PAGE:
NTC shuts 2 more ABS-CBN businesses
MANILA, Philippines — The Duterte administration is moving against ABS-CBN Corp.’s pay television and digital TV businesses, cutting off millions of viewers as it ramps up its attack on the media giant.
Amid the hearings on ABS-CBN’s franchise on Tuesday, the National Telecommunications Commission (NTC) ordered the company’s subsidiary, SkyCable Corp., to immediately stop its satellite TV service known as SkyDirect, which has over 1.5 million subscribers across the country.
The NTC issued a separate cease-and-desist order to ABS-CBN to immediately stop operating digital TV using Channel 43 on ABS-CBN TV Plus.
In separate statements, SkyCable and ABS-CBN Network said they would comply with the government orders.
SkyCable noted that millions of Filipinos, who do not receive TV signal in remote areas, would be “deprived of access to the channels we carry that bring them news, information, education and entertainment.”
ABS-CBN, which has sold more than nine million TV Plus devices, airs Cine Mo!, Yey! dzMM Teleradyo and Kapamilya Box Office on Channel 43.
The NTC cited the expiration of the congressional franchises of SkyCable and ABS-CBN through Republic Act No. 7969 and RA 7966.
Latest move against network
This is the latest move against ABS-CBN, one of the country’s largest media groups and a perceived critic of President Rodrigo Duterte.
The NTC ordered ABS-CBN off its free-to-air TV on May 5, a day after its broadcast franchise expired.
Before ABS-CBN’s case, however, the commission had allowed broadcast companies with lapsed franchises to continue operating while their renewal was pending in Congress.
Bills seeking the renewal of ABS-CBN’s franchise have also languished for years due to inaction by lawmakers.
Cable TV not affected
SkyCable’s cable TV and broadband businesses, which has been steadily declining as viewers switched to satellite, are not affected by the June 30 cease-and-desist order.
The NTC issued SkyCable a provisional authority to install, operate and maintain direct broadcast satellite services in 251 cities and municipalities across the Philippines.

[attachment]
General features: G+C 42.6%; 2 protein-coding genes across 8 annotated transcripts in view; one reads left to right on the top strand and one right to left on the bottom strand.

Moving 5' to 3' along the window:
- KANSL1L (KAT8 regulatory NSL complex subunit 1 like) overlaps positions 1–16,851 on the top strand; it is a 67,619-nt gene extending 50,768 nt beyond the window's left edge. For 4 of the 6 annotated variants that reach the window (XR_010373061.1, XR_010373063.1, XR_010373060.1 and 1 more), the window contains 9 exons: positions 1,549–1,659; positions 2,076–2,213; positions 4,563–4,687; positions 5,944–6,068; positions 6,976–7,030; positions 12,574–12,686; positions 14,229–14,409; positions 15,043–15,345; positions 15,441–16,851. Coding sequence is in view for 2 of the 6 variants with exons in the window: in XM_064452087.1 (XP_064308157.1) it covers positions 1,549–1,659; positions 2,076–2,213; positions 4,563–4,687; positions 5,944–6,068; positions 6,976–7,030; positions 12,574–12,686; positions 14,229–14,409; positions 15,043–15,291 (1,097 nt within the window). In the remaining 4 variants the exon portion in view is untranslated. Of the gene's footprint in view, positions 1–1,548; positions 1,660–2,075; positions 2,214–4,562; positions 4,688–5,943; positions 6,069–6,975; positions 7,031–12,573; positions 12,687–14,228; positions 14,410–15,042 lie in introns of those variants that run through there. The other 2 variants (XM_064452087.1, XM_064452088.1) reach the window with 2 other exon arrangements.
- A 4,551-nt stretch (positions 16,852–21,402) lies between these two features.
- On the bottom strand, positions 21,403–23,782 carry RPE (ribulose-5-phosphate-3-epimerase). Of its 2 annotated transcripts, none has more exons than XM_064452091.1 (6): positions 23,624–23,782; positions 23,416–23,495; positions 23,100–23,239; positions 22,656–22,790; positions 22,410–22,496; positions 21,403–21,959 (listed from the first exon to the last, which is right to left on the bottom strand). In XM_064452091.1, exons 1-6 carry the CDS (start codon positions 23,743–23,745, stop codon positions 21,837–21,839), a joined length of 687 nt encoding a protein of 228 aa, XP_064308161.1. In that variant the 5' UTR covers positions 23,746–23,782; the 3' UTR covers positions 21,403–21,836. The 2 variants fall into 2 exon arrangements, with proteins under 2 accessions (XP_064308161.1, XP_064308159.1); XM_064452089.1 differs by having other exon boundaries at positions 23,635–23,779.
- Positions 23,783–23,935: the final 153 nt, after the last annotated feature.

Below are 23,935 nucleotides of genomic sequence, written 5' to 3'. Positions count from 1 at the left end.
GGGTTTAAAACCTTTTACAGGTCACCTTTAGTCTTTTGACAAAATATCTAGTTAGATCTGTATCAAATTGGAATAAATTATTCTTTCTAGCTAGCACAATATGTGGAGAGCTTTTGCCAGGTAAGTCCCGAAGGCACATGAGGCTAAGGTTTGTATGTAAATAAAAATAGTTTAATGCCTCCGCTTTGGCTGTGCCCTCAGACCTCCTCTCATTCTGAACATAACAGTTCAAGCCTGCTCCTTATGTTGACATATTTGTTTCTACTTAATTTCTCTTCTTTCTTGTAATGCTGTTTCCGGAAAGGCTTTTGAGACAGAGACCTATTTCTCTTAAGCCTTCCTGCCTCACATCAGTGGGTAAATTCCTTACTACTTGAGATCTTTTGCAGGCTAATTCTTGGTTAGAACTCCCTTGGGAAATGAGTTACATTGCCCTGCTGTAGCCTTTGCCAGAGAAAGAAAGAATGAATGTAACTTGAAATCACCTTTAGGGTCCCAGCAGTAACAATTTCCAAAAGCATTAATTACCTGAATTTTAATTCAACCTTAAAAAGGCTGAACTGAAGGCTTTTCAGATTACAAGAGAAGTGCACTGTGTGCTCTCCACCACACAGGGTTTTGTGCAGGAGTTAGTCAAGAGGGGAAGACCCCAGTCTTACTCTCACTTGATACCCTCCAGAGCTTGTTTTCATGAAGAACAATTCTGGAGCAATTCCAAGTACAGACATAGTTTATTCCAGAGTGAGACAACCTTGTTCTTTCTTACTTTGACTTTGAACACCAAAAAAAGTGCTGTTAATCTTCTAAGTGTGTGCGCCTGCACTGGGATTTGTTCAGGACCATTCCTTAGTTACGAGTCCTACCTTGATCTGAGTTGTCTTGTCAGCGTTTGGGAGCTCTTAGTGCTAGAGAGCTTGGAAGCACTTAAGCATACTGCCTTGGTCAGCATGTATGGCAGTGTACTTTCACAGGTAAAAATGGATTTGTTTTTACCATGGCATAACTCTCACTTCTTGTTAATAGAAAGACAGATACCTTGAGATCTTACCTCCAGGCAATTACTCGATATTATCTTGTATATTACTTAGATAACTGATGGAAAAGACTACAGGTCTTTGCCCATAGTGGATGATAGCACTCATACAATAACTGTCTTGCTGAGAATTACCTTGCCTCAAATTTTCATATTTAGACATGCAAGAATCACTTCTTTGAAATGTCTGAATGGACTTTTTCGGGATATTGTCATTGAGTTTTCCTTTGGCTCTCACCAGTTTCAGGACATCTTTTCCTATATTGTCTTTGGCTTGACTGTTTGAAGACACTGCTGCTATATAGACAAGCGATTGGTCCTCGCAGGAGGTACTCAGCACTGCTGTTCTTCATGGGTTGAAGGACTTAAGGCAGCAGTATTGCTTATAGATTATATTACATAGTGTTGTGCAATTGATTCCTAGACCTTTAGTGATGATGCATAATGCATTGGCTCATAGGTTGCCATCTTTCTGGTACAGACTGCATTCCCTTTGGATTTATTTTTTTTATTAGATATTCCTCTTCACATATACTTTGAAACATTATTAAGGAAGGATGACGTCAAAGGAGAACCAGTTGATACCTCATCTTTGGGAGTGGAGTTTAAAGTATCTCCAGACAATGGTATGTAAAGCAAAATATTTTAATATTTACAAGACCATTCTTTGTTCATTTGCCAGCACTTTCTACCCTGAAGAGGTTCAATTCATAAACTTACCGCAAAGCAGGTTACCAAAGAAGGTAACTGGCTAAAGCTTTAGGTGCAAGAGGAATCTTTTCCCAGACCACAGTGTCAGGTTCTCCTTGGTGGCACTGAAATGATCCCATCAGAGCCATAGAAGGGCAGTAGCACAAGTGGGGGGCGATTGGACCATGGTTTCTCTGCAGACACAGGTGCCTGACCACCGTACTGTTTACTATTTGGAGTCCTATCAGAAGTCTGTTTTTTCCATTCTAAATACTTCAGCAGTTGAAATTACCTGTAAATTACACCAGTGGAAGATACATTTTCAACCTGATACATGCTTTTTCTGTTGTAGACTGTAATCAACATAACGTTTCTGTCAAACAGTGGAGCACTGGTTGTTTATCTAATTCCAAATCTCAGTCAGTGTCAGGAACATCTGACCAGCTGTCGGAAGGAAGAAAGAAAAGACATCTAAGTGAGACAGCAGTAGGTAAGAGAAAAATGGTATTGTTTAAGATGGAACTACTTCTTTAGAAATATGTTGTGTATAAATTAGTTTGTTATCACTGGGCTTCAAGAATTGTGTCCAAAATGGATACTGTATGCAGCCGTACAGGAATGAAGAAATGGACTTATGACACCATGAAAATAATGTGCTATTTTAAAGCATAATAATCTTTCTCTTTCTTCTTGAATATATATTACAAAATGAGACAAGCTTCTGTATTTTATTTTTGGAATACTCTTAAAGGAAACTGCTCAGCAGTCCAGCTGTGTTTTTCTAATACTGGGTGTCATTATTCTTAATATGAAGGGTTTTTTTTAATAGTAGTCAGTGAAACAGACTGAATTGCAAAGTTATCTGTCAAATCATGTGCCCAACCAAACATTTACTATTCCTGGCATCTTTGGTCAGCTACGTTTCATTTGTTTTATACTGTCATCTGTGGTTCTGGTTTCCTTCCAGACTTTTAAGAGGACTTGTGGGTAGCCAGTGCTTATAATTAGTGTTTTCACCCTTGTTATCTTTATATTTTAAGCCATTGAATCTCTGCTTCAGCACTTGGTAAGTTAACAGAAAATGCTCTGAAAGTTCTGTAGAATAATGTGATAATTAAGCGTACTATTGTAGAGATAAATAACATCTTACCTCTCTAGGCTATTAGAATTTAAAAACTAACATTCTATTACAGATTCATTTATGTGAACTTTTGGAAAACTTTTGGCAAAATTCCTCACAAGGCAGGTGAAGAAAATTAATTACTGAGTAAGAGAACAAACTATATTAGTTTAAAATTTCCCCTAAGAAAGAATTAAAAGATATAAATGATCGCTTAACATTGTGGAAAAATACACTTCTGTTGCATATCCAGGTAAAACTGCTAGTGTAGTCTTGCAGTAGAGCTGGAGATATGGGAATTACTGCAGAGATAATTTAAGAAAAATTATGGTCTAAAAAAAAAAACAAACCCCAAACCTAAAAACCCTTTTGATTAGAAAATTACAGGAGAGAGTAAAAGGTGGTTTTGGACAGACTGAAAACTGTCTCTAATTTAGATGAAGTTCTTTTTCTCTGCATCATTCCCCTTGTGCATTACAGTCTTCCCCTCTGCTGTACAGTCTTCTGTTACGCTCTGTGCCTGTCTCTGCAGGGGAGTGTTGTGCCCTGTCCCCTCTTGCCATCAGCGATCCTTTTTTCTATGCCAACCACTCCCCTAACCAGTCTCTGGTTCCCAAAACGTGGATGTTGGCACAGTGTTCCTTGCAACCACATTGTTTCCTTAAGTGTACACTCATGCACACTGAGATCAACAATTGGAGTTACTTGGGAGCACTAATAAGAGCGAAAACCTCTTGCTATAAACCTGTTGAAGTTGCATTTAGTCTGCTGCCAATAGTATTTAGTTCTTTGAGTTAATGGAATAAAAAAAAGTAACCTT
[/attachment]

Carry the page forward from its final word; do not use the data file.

“Upon the expiration of RA 7969, SkyCable Corp. no longer has a valid and subsisting congressional franchise to install, operate and maintain a direct broadcast satellite service,” it said.
Moreover, the NTC told SkyCable to refund all subscribers for unconsumed credits, deposits on devices or advance monthly charges to customers.
It also directed SkyCable to explain in 10 days why its assigned radio frequencies should not be recalled.
SkyCable appealed to the NTC “to extend [it] the same privilege given in the past to other companies whose franchises have expired but are currently pending in Congress to continue its operations until a resolution is passed.”
It also committed to process refunds for customers.
ABS-CBN has a pending petition in the Supreme Court questioning NTC’s cease-and-desist order of May 5.
Bulk of revenue from TV ads
The network relies on TV advertising for the bulk of revenues, a business that has been severely affected by the new coronavirus pandemic.
Because it was told to stop airing in May, company president Carlo Katigbak said the network would start reducing its workforce of 11,000 starting August.
Apart from recurring expenses such as payroll, ABS-CBN has over P21 billion in long-term debt.
ABS-CBN said on May 15 that free-to-air advertising accounted for 50 percent of all revenues as of September last year.
It later said in a filing to the Supreme Court it was losing about P1 billion per month with the shutdown of its television business.
Surging profit before pandemic
In its latest financial filing for the third quarter of 2019, ABS-CBN reported a 53-percent increase in profit to P2.27 billion from January to September. Advertising revenue alone rose 15 percent to P17.1 billion, partly bolstered by election-related spending.
Since it stopped TV broadcasts, ABS-CBN has ramped up its presence on internet platforms to deliver entertainment and news.
Its reach, however, is severely limited because large swaths of the country have no access to a stable internet connection. Internet costs are also prohibitive for many households.
Before the pandemic, TV had a monthly usage of 95 percent while the internet had 55 percent, according to data from third-party research firm Kantar Media.
—With a report from Patricia Denise M. Chiu
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